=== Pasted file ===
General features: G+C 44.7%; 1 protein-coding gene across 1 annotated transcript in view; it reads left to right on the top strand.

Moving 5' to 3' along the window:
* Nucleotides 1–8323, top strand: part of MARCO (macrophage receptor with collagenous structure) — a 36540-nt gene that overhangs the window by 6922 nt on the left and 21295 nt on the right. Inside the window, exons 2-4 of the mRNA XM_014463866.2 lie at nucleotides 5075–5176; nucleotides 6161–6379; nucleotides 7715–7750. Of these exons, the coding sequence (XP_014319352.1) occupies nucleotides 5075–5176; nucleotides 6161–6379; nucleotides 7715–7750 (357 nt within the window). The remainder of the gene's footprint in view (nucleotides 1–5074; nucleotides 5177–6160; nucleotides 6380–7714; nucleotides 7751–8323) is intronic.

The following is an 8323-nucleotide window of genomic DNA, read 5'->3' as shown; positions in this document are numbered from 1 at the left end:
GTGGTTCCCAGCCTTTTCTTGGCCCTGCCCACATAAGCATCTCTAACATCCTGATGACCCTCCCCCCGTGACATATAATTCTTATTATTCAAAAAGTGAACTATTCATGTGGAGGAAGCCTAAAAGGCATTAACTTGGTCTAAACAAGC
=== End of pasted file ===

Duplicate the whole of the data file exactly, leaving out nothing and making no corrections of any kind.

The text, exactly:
General features: G+C 44.7%; 1 protein-coding gene across 1 annotated transcript in view; it reads left to right on the top strand.

Moving 5' to 3' along the window:
* Nucleotides 1–8323, top strand: part of MARCO (macrophage receptor with collagenous structure) — a 36540-nt gene that overhangs the window by 6922 nt on the left and 21295 nt on the right. Inside the window, exons 2-4 of the mRNA XM_014463866.2 lie at nucleotides 5075–5176; nucleotides 6161–6379; nucleotides 7715–7750. Of these exons, the coding sequence (XP_014319352.1) occupies nucleotides 5075–5176; nucleotides 6161–6379; nucleotides 7715–7750 (357 nt within the window). The remainder of the gene's footprint in view (nucleotides 1–5074; nucleotides 5177–6160; nucleotides 6380–7714; nucleotides 7751–8323) is intronic.

The following is an 8323-nucleotide window of genomic DNA, read 5'->3' as shown; positions in this document are numbered from 1 at the left end:
GTGGTTCCCAGCCTTTTCTTGGCCCTGCCCACATAAGCATCTCTAACATCCTGATGACCCTCCCCCCGTGACATATAATTCTTATTATTCAAAAAGTGAACTATTCATGTGGAGGAAGCCTAAAAGGCATTAACTTGGTCTAAACAAGC